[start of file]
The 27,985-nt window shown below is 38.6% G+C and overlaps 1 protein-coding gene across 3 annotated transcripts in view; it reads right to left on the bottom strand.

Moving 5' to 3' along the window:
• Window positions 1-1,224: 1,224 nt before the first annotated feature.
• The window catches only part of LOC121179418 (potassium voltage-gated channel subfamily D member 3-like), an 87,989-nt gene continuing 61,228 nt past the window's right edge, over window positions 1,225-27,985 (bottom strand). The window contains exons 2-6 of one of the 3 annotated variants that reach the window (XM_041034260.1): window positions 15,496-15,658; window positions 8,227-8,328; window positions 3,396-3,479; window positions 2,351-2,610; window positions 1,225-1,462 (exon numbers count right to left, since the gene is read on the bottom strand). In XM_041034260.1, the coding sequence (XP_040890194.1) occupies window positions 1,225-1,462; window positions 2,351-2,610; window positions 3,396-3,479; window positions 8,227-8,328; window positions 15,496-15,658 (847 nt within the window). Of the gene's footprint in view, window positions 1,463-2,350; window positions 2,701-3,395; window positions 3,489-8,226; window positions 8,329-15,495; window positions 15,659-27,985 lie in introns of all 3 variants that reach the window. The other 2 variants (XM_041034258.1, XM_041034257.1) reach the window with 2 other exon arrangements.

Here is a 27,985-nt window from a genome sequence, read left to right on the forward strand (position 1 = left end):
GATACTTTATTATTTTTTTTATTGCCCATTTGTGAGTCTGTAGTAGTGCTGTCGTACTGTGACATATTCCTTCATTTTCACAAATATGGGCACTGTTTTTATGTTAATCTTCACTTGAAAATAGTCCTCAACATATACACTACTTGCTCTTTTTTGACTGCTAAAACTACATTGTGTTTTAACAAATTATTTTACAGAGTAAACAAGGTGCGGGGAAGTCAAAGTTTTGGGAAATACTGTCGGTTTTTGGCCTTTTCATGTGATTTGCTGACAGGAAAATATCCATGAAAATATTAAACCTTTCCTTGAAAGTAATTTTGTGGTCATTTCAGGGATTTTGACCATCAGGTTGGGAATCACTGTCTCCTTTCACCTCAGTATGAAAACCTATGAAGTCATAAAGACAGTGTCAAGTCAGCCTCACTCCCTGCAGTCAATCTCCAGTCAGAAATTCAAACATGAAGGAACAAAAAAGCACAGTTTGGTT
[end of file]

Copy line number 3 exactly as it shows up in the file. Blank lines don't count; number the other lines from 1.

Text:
• Window positions 1-1,224: 1,224 nt before the first annotated feature.